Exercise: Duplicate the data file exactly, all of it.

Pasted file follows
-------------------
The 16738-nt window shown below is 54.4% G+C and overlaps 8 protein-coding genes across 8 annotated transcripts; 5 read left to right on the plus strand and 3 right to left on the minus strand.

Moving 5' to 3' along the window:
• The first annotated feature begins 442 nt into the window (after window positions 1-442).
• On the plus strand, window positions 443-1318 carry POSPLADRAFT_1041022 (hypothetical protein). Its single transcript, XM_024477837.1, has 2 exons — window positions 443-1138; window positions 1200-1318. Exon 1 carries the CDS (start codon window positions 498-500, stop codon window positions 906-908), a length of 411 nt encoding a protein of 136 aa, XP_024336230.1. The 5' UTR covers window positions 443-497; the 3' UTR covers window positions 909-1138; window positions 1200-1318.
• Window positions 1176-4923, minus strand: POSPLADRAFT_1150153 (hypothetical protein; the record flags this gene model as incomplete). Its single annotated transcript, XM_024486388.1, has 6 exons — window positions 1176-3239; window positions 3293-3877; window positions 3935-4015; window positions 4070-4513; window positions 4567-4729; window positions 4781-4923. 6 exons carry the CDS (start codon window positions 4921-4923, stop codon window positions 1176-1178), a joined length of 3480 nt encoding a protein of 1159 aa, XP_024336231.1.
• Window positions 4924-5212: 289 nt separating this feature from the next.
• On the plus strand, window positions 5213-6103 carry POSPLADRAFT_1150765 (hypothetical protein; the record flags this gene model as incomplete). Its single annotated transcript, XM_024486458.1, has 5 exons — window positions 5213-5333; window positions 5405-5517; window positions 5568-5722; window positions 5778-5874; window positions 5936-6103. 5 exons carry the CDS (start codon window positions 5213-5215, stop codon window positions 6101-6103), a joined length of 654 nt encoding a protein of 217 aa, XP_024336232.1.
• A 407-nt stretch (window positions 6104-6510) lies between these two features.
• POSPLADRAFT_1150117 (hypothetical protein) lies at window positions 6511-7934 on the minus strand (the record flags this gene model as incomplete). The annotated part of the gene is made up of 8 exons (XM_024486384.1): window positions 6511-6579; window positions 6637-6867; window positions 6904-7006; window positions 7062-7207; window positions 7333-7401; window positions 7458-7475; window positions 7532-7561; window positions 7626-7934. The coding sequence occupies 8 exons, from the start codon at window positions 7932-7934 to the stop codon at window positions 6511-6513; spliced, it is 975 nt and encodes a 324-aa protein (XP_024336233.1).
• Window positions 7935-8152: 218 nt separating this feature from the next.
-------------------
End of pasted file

The 16738-nt window shown below is 54.4% G+C and overlaps 8 protein-coding genes across 8 annotated transcripts; 5 read left to right on the plus strand and 3 right to left on the minus strand.

Moving 5' to 3' along the window:
• The first annotated feature begins 442 nt into the window (after window positions 1-442).
• On the plus strand, window positions 443-1318 carry POSPLADRAFT_1041022 (hypothetical protein). Its single transcript, XM_024477837.1, has 2 exons — window positions 443-1138; window positions 1200-1318. Exon 1 carries the CDS (start codon window positions 498-500, stop codon window positions 906-908), a length of 411 nt encoding a protein of 136 aa, XP_024336230.1. The 5' UTR covers window positions 443-497; the 3' UTR covers window positions 909-1138; window positions 1200-1318.
• Window positions 1176-4923, minus strand: POSPLADRAFT_1150153 (hypothetical protein; the record flags this gene model as incomplete). Its single annotated transcript, XM_024486388.1, has 6 exons — window positions 1176-3239; window positions 3293-3877; window positions 3935-4015; window positions 4070-4513; window positions 4567-4729; window positions 4781-4923. 6 exons carry the CDS (start codon window positions 4921-4923, stop codon window positions 1176-1178), a joined length of 3480 nt encoding a protein of 1159 aa, XP_024336231.1.
• Window positions 4924-5212: 289 nt separating this feature from the next.
• On the plus strand, window positions 5213-6103 carry POSPLADRAFT_1150765 (hypothetical protein; the record flags this gene model as incomplete). Its single annotated transcript, XM_024486458.1, has 5 exons — window positions 5213-5333; window positions 5405-5517; window positions 5568-5722; window positions 5778-5874; window positions 5936-6103. 5 exons carry the CDS (start codon window positions 5213-5215, stop codon window positions 6101-6103), a joined length of 654 nt encoding a protein of 217 aa, XP_024336232.1.
• A 407-nt stretch (window positions 6104-6510) lies between these two features.
• POSPLADRAFT_1150117 (hypothetical protein) lies at window positions 6511-7934 on the minus strand (the record flags this gene model as incomplete). The annotated part of the gene is made up of 8 exons (XM_024486384.1): window positions 6511-6579; window positions 6637-6867; window positions 6904-7006; window positions 7062-7207; window positions 7333-7401; window positions 7458-7475; window positions 7532-7561; window positions 7626-7934. The coding sequence occupies 8 exons, from the start codon at window positions 7932-7934 to the stop codon at window positions 6511-6513; spliced, it is 975 nt and encodes a 324-aa protein (XP_024336233.1).
• Window positions 7935-8152: 218 nt separating this feature from the next.